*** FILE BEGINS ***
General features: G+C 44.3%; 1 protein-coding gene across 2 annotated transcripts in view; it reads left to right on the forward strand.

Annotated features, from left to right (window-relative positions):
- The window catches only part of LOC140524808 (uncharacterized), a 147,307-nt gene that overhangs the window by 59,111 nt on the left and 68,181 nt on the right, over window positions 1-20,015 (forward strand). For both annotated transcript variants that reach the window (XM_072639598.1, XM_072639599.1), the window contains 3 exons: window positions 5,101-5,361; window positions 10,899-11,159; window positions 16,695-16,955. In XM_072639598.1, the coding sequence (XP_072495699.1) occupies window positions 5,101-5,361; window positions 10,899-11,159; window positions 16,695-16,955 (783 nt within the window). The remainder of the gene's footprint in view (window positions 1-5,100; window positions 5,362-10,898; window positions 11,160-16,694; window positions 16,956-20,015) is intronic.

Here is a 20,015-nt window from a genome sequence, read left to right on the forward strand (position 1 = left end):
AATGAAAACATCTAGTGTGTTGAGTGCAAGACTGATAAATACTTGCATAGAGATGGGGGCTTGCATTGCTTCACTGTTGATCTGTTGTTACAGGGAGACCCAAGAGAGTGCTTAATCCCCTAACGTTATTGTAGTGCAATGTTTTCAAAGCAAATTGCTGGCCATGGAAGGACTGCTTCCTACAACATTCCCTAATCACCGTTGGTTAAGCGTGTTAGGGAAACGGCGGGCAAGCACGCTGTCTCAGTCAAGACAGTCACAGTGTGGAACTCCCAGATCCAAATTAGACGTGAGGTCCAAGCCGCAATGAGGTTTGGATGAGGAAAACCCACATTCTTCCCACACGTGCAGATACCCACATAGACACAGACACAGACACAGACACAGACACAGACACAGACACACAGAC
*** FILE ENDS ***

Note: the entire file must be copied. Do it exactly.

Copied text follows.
General features: G+C 44.3%; 1 protein-coding gene across 2 annotated transcripts in view; it reads left to right on the forward strand.

Annotated features, from left to right (window-relative positions):
- The window catches only part of LOC140524808 (uncharacterized), a 147,307-nt gene that overhangs the window by 59,111 nt on the left and 68,181 nt on the right, over window positions 1-20,015 (forward strand). For both annotated transcript variants that reach the window (XM_072639598.1, XM_072639599.1), the window contains 3 exons: window positions 5,101-5,361; window positions 10,899-11,159; window positions 16,695-16,955. In XM_072639598.1, the coding sequence (XP_072495699.1) occupies window positions 5,101-5,361; window positions 10,899-11,159; window positions 16,695-16,955 (783 nt within the window). The remainder of the gene's footprint in view (window positions 1-5,100; window positions 5,362-10,898; window positions 11,160-16,694; window positions 16,956-20,015) is intronic.

Here is a 20,015-nt window from a genome sequence, read left to right on the forward strand (position 1 = left end):
AATGAAAACATCTAGTGTGTTGAGTGCAAGACTGATAAATACTTGCATAGAGATGGGGGCTTGCATTGCTTCACTGTTGATCTGTTGTTACAGGGAGACCCAAGAGAGTGCTTAATCCCCTAACGTTATTGTAGTGCAATGTTTTCAAAGCAAATTGCTGGCCATGGAAGGACTGCTTCCTACAACATTCCCTAATCACCGTTGGTTAAGCGTGTTAGGGAAACGGCGGGCAAGCACGCTGTCTCAGTCAAGACAGTCACAGTGTGGAACTCCCAGATCCAAATTAGACGTGAGGTCCAAGCCGCAATGAGGTTTGGATGAGGAAAACCCACATTCTTCCCACACGTGCAGATACCCACATAGACACAGACACAGACACAGACACAGACACAGACACAGACACACAGAC